One of the controversies of CrossFit is the ‘random’ programming that is/was entailed in the original version of the system. By now it should be clear that most top-level CrossFit athletes no longer train by an “accidental” scheme. They all have the advantage of having professional coaches monitor their training, or they are themselves experienced in planning training. The rest of us that are not so fortunate, are left with options such as following the programming on an online site (many sites like Outlaw and CompetitorsWod have boomed in popularity and rightfully so) or relying on the programming in a box. These are fine options, but no matter how great a program is, there’s rarely a “one size fits all” solution. This problem is emphasized by the complexity of CrossFit and the comprehensive and ever-growing list of skills that the athlete needs to master.
This article is meant as an inspiration for intermediate level Crossfitters that want to take the step from good to great, starting with a more thorough understanding of training programming. The following is inspired by the Swedish weightlifting coach, Anders Lindsjö, whom Sarah and I had the pleasure to spend a day with at Eleiko HQ last weekend. If you ever get the chance to attend any of his courses at Eleiko or elsewhere, don’t hesitate!
In essence, good programming is about finding your unique “code”. What works for YOU? The only way to find out is by constantly monitoring your training and the progress that it does or does not yield. The more information you can give yourself, the better. Keeping a traditional training log is a start, but it’s not enough to just scribble down the workout…
For EVERY session and EVERY week try summarizing the following:
WHAT YOU DID:
– Overall purpose of the training session/sessions: Technique, competition preparation, strength, endurance, speed, recovery etc.
– Content of training: Weightlifting, Powerlifting, CrossFit workouts, Gymnastics, Skills practice etc.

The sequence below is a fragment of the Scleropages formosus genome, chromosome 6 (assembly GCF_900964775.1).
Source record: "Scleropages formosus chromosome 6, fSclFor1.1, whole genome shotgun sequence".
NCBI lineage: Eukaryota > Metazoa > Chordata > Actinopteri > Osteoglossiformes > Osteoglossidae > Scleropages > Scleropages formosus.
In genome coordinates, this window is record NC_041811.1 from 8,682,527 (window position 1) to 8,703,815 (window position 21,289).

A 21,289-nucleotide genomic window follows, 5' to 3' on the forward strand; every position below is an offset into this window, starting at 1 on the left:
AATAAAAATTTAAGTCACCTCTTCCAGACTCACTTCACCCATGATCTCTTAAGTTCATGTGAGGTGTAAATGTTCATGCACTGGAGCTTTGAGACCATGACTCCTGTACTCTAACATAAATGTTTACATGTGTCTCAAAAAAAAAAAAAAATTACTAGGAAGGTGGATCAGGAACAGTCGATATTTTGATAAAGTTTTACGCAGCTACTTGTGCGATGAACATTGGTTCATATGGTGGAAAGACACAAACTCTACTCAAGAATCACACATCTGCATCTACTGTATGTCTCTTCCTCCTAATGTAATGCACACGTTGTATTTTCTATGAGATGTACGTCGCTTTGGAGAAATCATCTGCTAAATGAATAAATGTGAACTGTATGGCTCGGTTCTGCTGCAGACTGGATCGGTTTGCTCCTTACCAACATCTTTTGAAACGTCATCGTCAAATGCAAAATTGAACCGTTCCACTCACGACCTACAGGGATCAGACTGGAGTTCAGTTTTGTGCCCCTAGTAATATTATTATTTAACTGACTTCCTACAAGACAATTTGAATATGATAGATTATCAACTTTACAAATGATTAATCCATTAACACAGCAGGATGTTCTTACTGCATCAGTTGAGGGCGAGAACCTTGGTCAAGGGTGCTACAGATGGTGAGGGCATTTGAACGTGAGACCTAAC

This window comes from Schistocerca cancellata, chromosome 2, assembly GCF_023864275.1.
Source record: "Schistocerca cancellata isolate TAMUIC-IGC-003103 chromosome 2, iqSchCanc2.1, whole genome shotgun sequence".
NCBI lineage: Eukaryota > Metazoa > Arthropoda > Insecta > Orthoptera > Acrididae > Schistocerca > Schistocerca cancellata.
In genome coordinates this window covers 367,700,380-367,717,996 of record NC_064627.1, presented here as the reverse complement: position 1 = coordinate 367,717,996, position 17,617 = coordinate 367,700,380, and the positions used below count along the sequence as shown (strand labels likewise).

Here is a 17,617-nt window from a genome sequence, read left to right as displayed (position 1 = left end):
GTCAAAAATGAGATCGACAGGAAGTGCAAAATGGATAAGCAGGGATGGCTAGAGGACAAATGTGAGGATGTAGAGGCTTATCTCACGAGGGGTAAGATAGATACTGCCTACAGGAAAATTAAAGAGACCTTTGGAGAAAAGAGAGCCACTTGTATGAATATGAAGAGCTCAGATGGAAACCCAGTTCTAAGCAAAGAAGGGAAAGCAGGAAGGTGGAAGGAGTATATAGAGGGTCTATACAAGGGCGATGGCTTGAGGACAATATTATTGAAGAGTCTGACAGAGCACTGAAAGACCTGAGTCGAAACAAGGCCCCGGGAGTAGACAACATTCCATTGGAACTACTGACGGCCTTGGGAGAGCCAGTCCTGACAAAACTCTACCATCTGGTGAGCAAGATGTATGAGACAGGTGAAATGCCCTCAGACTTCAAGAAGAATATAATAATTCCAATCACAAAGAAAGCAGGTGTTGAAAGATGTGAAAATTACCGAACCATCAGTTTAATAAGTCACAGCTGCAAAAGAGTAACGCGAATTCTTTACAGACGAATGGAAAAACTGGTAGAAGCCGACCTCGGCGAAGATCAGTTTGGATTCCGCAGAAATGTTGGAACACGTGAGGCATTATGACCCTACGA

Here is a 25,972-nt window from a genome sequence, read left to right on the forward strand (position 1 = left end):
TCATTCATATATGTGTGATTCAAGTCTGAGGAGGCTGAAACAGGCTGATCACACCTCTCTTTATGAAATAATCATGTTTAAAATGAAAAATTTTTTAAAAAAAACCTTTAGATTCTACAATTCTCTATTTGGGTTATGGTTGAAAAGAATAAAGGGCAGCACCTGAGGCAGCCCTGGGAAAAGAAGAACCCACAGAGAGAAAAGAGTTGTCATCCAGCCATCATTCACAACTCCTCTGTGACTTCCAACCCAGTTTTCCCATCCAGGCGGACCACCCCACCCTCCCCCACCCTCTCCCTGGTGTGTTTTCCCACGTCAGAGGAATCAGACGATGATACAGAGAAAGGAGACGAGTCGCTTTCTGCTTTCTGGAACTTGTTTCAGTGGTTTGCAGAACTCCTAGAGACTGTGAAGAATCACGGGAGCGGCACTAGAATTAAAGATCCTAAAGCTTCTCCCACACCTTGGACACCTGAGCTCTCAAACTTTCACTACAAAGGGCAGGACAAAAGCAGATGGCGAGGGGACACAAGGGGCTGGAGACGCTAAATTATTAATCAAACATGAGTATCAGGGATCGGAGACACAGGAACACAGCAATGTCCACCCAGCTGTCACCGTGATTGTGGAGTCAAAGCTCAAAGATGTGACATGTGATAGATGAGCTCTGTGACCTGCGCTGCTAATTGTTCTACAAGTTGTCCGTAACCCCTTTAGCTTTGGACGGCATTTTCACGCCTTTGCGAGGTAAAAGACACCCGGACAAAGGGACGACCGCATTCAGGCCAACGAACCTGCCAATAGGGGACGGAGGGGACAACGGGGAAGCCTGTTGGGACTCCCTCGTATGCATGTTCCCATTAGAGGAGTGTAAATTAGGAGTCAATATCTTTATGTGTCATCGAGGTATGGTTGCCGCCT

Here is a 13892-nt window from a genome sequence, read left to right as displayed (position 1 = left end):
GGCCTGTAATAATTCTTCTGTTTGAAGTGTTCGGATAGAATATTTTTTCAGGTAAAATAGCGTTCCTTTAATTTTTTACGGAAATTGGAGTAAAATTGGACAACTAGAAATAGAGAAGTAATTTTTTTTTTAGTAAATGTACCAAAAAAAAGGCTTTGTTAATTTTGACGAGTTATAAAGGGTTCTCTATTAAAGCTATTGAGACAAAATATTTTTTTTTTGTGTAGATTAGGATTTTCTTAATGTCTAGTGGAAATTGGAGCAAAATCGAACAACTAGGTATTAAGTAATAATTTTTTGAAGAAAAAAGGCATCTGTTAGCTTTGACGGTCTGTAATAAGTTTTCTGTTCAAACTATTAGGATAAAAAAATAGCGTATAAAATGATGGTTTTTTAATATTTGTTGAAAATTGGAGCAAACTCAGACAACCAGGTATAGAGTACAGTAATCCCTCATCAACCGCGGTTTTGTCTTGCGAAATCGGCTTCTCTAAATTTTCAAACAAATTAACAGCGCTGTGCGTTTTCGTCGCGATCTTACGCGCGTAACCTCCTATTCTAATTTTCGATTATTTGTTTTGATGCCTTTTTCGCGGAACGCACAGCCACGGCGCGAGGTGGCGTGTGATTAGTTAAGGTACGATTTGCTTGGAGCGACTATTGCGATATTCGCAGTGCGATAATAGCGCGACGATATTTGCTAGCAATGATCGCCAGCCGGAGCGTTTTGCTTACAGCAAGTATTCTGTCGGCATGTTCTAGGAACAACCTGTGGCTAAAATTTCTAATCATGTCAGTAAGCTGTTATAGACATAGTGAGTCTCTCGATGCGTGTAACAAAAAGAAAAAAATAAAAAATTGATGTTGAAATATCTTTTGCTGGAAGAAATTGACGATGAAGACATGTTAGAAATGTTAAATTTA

– Total number of sets and reps
– Total tonnage (number of kg lifted – for instance 3 x 3 reps of push press with 50 kg yields a tonnage of 450 kg). I recommend excel for this part ☺
– Number of PR’s
– Number of missed lifts
– Average duration of CrossFit workouts (you can also have some pre-defined categories like <2 min, < 5 min, < 12 min, < 20 min, >20 min).
HOW DID IT FEEL?
– How was your MUSCLE power on a scale from 1-5?
– How was your TECHNIQUE on a scale from 1-5?
– How was your MOTIVATION on a scale from 1-5?
– You can also include factors like appetite, quality of sleep etc. Anything that you find useful.
So what now?
If you manage to keep this kind of record for just 4 weeks – I’m impressed! It takes a lot of time and persistence, but it is the key to taking the guesswork out of training. The next step is to analyze your data. This is the tricky part and it might take you a long time to see a pattern. You might find these keywords inspiring:
You might train too much in your comfort zone. For the next training period, try pushing the percentages a little more.
A lot of missed lifts:
You might have an under-developed technique. Try asking yourself this: Does my snatch look the same regardless of the load on the bar? Ideally, a snatch should look the same with 80, 90 and 100 kg on the bar (and even in your warm-up sets). If your technique deviates a lot, you need to spend more time working on your timing and technique, for instance by working around 70-80% of your max. To quote Anders: “mistakes made with less than 80% of your max is not worth correcting, because the load is simply too easy”. Try finding a nice ‘practice zone’ and work on making your lifts consistent. Remember the 3 keys to good weightlifting technique:
– Close to the body
– Fast and explosive
– Full range of motion and always catch the bar ‘ass to ankles’.
If you already have a steady technique, another possible explanation for the missed lifts could be that you are over-trained. I often use other parameters to help assess this (for instance sleep quality and motivation).
Remember, these are just keywords. The goal is not to get zero missed lifts, because then you haven’t attempted anything new.
You get good at what you train:
Use the summaries to find out what you are actually doing in your training sessions. Most of us know the ugly face of self-deception. Want to get better at long workouts? Try calculating the % of workouts in the >20 min category – and afterwards try to increase that number 5-10% in your next training period.
To sum up …
Always remember the purpose of your training session and keep your eyes on the ultimate prize: evolving into a better athlete. To finish off, I’ll leave you with my favorite Anders Lindsjö quote: “Good training is not fun. It’s good.”
Photo by Johan Stephan (c)